Saturday, April 21, 2007


Over at the Carnvial of the Feminist (which everyone should check out, by the way, because it's wonderful) people are discussing relationships that they have with women in their life, particularily their family. And there is a thread that run through it, that I think people ignore a lot:

People are complicated.

Normally, I hate the clichéd(and normally misleading) phrase "on both side of the political aisle" but in this case, it actually is true. People are complicated and it is so easy to forget that, no matter your politcal leanings. We are fed a sugary lie as children, sucking on the empty calories of fairy tales and cartoons. We consume it with in larger qualities and with more garnish growing up so that we are addicted to it when we reach adulthood. This lie is that there are "good guys" and "bad guys". Someone is the ruggedly handsome hero, who represents and protects all that is good and holy in the world, and someone is the evil villian, ugly and decietful who wants to tear down good and glorify the evil. Aside from the obvious spongy nature of what "good" and "evil" is, no body on the face of the earth is like that. No one is completely good, and no one is completely evil.

Consider the recent masaccre at Virginia Tech: Cho Seung-Hui is being painted as a hate-filled, violent man who destroyed innocents and was opposed by a great number of heros.

Cho Seung-Hui is a villian, wheras others like are the clear heros.

Yet, that's wrong. Cho Seung-Hui acted villainous and acted heroic, but they were more than merely archetypes. Perhaps Cho also opened doors for people who had huge packages and gave notes away in class for people who had difficulty with a subject. Maybe liked to ridicule students in class. I know neither of these men, so I couldn't tell you.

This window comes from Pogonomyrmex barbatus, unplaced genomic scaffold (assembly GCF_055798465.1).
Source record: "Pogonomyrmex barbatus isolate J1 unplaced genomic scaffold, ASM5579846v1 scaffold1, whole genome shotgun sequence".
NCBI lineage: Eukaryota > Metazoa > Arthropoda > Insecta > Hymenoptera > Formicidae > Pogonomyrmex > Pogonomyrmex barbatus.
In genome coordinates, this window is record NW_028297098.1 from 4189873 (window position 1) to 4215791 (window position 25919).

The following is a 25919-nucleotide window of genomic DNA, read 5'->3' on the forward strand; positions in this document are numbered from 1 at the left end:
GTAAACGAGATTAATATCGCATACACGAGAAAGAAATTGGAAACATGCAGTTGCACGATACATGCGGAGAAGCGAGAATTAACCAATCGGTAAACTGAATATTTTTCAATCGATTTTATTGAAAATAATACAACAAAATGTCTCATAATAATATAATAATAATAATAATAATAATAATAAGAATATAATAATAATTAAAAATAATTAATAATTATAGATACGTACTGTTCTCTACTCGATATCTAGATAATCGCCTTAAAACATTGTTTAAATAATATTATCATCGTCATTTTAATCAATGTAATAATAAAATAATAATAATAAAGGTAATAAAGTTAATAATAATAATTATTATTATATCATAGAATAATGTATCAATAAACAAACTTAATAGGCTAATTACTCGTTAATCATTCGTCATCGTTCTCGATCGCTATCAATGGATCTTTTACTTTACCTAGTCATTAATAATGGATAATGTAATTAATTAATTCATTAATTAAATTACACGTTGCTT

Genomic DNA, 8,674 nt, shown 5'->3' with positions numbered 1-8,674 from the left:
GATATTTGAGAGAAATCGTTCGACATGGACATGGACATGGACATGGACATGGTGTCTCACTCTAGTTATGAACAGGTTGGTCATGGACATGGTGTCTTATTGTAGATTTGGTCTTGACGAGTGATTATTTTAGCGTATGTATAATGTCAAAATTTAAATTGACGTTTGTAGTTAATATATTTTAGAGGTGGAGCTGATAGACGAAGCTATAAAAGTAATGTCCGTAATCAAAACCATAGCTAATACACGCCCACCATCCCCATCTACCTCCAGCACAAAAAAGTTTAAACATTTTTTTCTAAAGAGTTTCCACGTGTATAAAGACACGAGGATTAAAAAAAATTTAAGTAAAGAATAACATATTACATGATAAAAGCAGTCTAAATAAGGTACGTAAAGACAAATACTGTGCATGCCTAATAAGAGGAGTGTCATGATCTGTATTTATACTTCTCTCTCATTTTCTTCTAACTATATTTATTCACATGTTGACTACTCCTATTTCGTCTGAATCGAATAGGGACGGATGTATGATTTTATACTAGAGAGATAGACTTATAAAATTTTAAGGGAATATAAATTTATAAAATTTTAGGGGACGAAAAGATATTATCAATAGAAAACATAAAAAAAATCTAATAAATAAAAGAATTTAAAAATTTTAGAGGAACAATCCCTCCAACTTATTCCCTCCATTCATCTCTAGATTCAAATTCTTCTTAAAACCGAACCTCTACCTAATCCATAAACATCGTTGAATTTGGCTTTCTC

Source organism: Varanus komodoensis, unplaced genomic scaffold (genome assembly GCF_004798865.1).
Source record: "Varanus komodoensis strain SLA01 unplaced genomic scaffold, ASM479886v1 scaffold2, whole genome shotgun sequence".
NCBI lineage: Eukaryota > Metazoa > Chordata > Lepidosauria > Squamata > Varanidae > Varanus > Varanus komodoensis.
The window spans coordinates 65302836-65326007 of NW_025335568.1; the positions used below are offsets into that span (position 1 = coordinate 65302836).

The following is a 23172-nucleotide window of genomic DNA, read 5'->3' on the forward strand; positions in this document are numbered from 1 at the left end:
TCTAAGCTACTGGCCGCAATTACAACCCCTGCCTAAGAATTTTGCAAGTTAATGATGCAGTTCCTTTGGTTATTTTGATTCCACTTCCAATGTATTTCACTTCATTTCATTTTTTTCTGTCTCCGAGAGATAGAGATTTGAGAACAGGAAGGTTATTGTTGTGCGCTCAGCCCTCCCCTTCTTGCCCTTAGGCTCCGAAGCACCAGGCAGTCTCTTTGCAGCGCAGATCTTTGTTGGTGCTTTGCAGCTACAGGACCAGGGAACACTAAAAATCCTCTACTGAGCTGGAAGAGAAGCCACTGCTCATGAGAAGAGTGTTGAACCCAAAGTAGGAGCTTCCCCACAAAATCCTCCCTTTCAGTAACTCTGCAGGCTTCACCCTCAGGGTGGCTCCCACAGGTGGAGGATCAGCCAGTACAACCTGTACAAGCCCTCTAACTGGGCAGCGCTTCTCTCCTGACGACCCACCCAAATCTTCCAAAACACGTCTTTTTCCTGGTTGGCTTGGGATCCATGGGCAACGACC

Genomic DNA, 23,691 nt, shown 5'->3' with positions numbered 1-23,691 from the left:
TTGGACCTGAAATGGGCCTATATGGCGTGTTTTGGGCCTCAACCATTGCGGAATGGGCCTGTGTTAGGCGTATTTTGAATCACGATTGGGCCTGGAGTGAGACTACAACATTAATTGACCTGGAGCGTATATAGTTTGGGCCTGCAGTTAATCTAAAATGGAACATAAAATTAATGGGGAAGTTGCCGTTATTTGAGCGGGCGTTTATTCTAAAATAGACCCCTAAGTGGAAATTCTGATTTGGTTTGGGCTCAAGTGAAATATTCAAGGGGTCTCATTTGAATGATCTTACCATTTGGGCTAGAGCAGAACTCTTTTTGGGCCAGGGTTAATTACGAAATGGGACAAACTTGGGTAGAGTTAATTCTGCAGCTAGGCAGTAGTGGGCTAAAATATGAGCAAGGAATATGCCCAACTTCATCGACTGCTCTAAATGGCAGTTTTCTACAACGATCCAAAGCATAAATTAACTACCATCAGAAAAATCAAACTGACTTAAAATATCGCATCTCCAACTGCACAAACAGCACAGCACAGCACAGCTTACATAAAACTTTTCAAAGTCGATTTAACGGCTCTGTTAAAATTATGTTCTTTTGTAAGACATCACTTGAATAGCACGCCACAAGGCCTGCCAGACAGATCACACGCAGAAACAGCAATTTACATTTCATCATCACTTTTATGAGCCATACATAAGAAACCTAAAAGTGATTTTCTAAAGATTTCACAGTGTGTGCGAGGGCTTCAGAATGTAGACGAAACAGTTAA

Before anyone says it, this does NOT mean to justify or minimize either's actions on the day in question. Merely that any one action itself does not make someone "good" or "evil".

We so desperately want the duality of good and evil. We crave the sureity that it gives us: we want this person to be a sinner and this one to be a saint. We want this person to be a bigot and this person to be an activist. We want to know if we should love or hate someone. Shades of grey annoy us; and complexity overwhelms us. In "The Riches" Minnie Driver's character tearfully says "Do you know how much it hurts to hate the one person you love more than anyone in the world?".

My friends are perfect examples of this: they run the gambit of humanity. Some days I get so frustrated with them I could scream (such is when they ask for the 30th time why giving advice to women to protect themselves from rape is a bad thing). Many days they can be downright cruel to me and each others. Once, I broke down in tears at the table, and they responded by mocking me.

I have been asked many times online why I stay friends with people who share next to no of my political leanings, and more than that, are hostile and apathetic to the idea of activism. Some days, when I am frustrated and would like some more tangible support than what they give me, I think the same thing and vow never to talk to them again.

And yet...

When an ex-bf dumped me, there was one of my friends with a house to crash at, bottle of Saphire Gin, Spaceballs, and a face that looked the other way when I started to cry so I didn't have to be embarassed.

After watching "The Shining" and being terrified, my completely exhausted friend stayed up talking to me until 4 am and never once asked why I felt the need to ramble about hotels.

The cruelest of my friends never once questioned what possible reason I could have for coming into his dorm room at midnight to silently watch television with him, on the days that I needed to escape my roommates and/or boyfriend.

My friends are neither evil, nor are they saints: they are people. Disturbed people, to be sure, many of them with more mental and emotional baggage than even me, but people none the less.


At 4:56 PM, Blogger Chris said...

I believe some people in society are completely evil, some just bad, and the rest some degree of good and bad mixed.

Cho, I think although partly sick in his mind was also evil, though not entirely. Even people who are evil can be complicated. Part of that complication is deception and he certainly did that.